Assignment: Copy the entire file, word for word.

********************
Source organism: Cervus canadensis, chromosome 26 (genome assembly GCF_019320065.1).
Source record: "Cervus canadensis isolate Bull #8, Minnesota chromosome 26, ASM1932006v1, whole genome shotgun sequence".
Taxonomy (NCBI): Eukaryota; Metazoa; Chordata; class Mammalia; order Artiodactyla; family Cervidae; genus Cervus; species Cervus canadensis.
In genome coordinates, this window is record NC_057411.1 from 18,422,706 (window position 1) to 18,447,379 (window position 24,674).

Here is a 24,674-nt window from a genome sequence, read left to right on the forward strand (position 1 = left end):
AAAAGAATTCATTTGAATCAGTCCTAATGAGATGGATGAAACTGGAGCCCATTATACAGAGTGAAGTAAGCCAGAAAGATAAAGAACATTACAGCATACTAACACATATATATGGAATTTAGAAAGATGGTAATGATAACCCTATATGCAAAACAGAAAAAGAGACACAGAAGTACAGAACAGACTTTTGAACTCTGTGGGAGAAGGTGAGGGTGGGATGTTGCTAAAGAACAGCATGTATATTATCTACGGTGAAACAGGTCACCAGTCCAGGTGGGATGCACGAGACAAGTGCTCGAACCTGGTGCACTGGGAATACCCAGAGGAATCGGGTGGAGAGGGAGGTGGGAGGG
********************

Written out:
Source organism: Cervus canadensis, chromosome 26 (genome assembly GCF_019320065.1).
Source record: "Cervus canadensis isolate Bull #8, Minnesota chromosome 26, ASM1932006v1, whole genome shotgun sequence".
Taxonomy (NCBI): Eukaryota; Metazoa; Chordata; class Mammalia; order Artiodactyla; family Cervidae; genus Cervus; species Cervus canadensis.
In genome coordinates, this window is record NC_057411.1 from 18,422,706 (window position 1) to 18,447,379 (window position 24,674).

Here is a 24,674-nt window from a genome sequence, read left to right on the forward strand (position 1 = left end):
AAAAGAATTCATTTGAATCAGTCCTAATGAGATGGATGAAACTGGAGCCCATTATACAGAGTGAAGTAAGCCAGAAAGATAAAGAACATTACAGCATACTAACACATATATATGGAATTTAGAAAGATGGTAATGATAACCCTATATGCAAAACAGAAAAAGAGACACAGAAGTACAGAACAGACTTTTGAACTCTGTGGGAGAAGGTGAGGGTGGGATGTTGCTAAAGAACAGCATGTATATTATCTACGGTGAAACAGGTCACCAGTCCAGGTGGGATGCACGAGACAAGTGCTCGAACCTGGTGCACTGGGAATACCCAGAGGAATCGGGTGGAGAGGGAGGTGGGAGGG